Data protection  

How coronavirus is changing data protection for firms

  • Explain the genesis of GDPR
  • Explain how firms have fared since GDPR was introduced
  • Identify implications of Covid-19 on application of GDPR

Being right about your rights

The most frequent challenge we see for financial organisations in relation to data protection housekeeping is compliance with the new ‘right to be informed’.

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This is one of many data rights that the GDPR and the DPA 2018 afford to individuals, whether clients or prospective clients. 

Essentially, an organisation needs to provide specific information about why data is collected, how it will be used and how long it will be kept for.

This is not a complex requirement to comply with, since information can be provided in a privacy policy.

The GDPR provides a checklist of the key elements of information to include in such a policy and the ICO has published helpful guidance on their website covering this topic in detail.

Why then are financial institutions finding this to be a challenge?

The simple reason is that the information needs to be specific and tailored to a firm’s own interactions with its clients and prospective clients.  

It is not enough to have a generic template privacy policy that is not specifically tailored to a firm’s (or a department’s) data handling practices.

Under the old law (the Data Protection Act of 1998), firms were often in the bad habit of re-using generic template privacy policies that did not reflect their businesses.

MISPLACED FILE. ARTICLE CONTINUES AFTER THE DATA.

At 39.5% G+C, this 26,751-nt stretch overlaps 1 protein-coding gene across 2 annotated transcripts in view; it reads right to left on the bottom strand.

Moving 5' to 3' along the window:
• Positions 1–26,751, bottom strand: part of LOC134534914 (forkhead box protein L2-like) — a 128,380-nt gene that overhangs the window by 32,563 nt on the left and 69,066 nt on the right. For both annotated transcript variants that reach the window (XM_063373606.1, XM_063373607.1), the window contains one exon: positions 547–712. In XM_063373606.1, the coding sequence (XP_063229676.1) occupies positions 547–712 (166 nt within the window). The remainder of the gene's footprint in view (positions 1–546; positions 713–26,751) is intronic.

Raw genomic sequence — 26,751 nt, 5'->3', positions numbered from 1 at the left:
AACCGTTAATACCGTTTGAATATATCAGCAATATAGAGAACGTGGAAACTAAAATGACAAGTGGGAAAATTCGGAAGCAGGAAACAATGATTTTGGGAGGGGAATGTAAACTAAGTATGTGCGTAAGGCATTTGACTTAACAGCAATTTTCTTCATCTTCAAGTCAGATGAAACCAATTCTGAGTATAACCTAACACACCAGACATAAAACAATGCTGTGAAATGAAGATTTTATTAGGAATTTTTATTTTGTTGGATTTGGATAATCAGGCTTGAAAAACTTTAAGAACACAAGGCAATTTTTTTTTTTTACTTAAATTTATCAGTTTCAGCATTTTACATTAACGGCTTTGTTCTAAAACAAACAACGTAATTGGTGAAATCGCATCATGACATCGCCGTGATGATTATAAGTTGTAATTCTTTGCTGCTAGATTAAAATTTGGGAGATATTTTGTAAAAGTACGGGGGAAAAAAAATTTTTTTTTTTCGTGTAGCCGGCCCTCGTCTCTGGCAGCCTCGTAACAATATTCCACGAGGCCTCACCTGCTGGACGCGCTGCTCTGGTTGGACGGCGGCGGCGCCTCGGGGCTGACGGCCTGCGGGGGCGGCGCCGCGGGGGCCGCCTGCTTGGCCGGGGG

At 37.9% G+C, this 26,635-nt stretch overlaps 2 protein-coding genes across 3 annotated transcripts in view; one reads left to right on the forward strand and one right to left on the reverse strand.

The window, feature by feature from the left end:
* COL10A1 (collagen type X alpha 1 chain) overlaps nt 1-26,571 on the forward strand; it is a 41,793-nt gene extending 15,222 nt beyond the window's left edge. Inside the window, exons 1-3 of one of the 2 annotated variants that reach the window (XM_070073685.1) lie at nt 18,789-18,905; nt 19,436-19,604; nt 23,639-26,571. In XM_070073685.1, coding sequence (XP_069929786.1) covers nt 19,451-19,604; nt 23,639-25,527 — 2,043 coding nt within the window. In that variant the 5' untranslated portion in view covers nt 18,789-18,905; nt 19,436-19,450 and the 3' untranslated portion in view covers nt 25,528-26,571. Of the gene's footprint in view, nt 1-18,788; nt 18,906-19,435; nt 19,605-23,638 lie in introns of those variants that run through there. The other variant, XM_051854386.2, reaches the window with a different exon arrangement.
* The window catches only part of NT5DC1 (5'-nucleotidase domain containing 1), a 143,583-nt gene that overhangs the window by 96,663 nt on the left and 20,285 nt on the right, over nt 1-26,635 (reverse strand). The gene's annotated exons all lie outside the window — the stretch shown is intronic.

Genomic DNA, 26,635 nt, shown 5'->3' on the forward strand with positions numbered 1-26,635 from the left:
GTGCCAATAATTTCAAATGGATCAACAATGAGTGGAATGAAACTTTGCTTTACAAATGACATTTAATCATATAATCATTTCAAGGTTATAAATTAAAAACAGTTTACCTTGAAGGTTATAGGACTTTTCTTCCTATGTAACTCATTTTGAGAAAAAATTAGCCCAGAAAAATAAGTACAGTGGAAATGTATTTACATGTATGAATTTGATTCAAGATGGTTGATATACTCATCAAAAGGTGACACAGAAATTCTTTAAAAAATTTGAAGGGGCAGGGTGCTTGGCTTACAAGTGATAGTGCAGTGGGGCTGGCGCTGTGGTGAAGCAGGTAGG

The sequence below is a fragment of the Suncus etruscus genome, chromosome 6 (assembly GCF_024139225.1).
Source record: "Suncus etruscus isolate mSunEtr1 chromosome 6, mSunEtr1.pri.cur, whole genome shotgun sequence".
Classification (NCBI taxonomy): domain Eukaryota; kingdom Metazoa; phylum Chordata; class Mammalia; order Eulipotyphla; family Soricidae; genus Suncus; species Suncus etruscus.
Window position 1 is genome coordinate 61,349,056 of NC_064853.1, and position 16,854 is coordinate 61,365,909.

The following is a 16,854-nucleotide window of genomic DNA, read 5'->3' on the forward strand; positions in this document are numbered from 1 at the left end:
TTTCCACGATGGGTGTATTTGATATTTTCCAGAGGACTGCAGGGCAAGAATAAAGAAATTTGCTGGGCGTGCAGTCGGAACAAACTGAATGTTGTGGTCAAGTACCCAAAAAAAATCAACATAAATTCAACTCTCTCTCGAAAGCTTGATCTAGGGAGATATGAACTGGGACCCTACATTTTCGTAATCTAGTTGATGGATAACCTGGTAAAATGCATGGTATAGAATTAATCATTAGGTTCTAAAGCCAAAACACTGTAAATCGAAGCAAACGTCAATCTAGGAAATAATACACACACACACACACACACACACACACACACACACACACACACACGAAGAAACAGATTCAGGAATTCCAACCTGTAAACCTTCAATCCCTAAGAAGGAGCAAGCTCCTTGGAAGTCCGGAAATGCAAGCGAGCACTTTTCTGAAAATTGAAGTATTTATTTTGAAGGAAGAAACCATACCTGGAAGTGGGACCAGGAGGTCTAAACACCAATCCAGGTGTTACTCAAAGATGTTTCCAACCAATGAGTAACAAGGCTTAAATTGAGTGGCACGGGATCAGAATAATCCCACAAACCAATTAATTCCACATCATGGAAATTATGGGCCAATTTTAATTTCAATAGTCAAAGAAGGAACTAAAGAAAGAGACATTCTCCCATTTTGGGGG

This practice was not appropriate under the old law, but it seemed to become pervasive.

This bad practice seems to have continued despite the new law coming into force, which requires a higher level of specific transparency.

Even two years after the DPA 2018 and GDPR have come into force, we are still helping financial institutions to comply with this requirement.  

Data housekeeping while Covid-19 keeps us all indoors 

The global response to Covid-19 seems to have had two effects on this ‘housekeeping’ work for financial institutions.

Firms are now finding the time to get their data protection regime into good order; however, there has been a significant increase in price-sensitivity from firms who are naturally keen to use their internal resources as much as possible to assist with the delivery of the necessary legal work rather than, for instance, the drafting of data protection policies.

With premises closed, budgets severely curtailed and staff at home with little ‘normal’ work to do, trying to be as useful as possible in areas such as compliance, it has been necessary for us to be flexible with our clients and to try to deliver our work in a more collaborative way in response to these pressures.